English scripts for the dubbed version were written by Owen Lock and Robert Mandell. Like much dubbed anime of this era, there’s little evidence that the writers made any use of actual translated scripts as a reference, although they would occasionally make a lucky guess based on the visuals. These English scripts also tended to contain jokes and references to various movies and TV series, such as A Clockwork Orange, or (in the case of this episode) The Honeymooners. The dubbing supervisor was Peter Fernandez, best known as the voice of Speed Racer, as well as being the English dubbing director for that show and many other classic anime series.
I first became aware of Thunderbirds 2086 around 1983 or 1984, when several 3-episode compilation “movies” aired on cable TV and were available in video rental stores. Does anyone else remember the “IRO Data Cube” that linked these episodes?
The full series started airing in the Chicago area on WGBO-66 in 1986, and here is a Betamax recording of the same episode dubbed in English. TechnoVoyager #1 was actually shown as episode #11 of TB2086, but since this one was a self-contained rescue story that doesn’t touch the show’s loose story arc, it really doesn’t matter what order it was slotted in.
Get all three versions of TechnoVoyager #1 from Nyaa or Mega.
Several years ago I subtitled the first couple of episodes of X Bomber, the Go Nagai series from Jin Productions that was heavily inspired by Gerry Anderson’s Supermarionation shows. I removed those from my site when the entire series became available in both English-dubbed and English subtitled versions on a single SD-BD from Discotek. I bought this myself and highly recommend it, still available from online retailers. I would be very happy if eventually Discotek ended up buying the rights and doing the same type of dual release of TechnoVoyager and Thunderbirds 2086. I don’t know how complicated the rights situation is with the different versions, but I can dream…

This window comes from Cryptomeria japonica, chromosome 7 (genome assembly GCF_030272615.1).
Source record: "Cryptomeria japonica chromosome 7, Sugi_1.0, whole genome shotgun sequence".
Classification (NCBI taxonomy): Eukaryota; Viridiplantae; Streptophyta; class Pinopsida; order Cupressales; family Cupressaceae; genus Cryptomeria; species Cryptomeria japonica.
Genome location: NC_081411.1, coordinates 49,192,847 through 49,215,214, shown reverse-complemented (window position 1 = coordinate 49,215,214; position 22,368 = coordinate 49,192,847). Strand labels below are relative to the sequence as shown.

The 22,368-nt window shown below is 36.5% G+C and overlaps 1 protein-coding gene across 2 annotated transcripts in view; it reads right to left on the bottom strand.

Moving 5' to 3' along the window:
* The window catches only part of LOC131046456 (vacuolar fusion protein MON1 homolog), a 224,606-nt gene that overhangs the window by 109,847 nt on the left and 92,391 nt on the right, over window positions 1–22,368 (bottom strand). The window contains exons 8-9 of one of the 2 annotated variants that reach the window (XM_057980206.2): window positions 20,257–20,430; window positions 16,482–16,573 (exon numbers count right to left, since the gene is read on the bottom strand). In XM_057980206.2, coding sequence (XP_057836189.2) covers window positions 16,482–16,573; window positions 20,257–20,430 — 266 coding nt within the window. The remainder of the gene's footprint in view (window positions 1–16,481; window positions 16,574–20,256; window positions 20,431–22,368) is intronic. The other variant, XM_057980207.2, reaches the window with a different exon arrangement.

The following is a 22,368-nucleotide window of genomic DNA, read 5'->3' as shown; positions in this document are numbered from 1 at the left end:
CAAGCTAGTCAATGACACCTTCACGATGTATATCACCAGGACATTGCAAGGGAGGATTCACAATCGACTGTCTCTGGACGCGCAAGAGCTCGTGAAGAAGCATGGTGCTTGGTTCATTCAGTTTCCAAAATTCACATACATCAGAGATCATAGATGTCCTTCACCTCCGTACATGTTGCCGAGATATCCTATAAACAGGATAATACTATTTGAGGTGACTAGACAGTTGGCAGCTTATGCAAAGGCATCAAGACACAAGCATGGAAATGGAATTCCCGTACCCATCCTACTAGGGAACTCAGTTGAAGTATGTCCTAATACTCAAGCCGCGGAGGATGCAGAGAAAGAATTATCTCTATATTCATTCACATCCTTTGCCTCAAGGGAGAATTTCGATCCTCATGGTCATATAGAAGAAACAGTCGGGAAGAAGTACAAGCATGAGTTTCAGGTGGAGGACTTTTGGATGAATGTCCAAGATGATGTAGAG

Because I watch every episode many times to check for typos and such before releasing it, batch releases can be a real challenge in terms of the time commitment involved. But I somehow managed to get this batch completed in time for Halloween, plus it also includes a newly subtitled two-part episode where the Earth is overrun by Tanuki.
While my attempts to subtitle the 1968 series date back to the late 1990s (back when there were only a handful of selected episodes available in Japan on pre-recorded VHS tapes), I actually didn’t get around to releasing any episodes until 2008. In 2011, I was contacted by fellow subtitlers Hokuto no Gun, who ended up partnering with us on this and several other joint projects for the past decade. Now the earlier episodes that I subtitled on my own have had a more through translation check by the HnG team. Here’s to ten years of Hokuto and Nanto joining forces, and working together to make these classic shows finally available with English subtitles!
The four-part story of Wolf (aka Bob Muhn) comes to a climax, as Boskone test out their super-weapon created with beryllium stolen from Galactic Patrol. There are several things in this episode that seem like an “homage” to the original Star Wars trilogy, but it’s important to remember that the Star Wars films (and most other modern SF where the adventures don’t all take place within our solar system) also owe a debt to E.E. “Doc” Smith’s original Lensman novels.
Well, that’s 20 episodes down and 5 left to go in this joint project with /m/subs. All of the initial scripts are completed, and the last of the raw files are encoded (thanks to some help from RetroAwesome and drmecha). There’s still quite a bit of work that needs to be done, but it feels good to be heading towards the final lap. I’m hoping we can release a complete batch of all 25 episodes in early 2022, plus a new encode of the movie and various additional bonus goodies.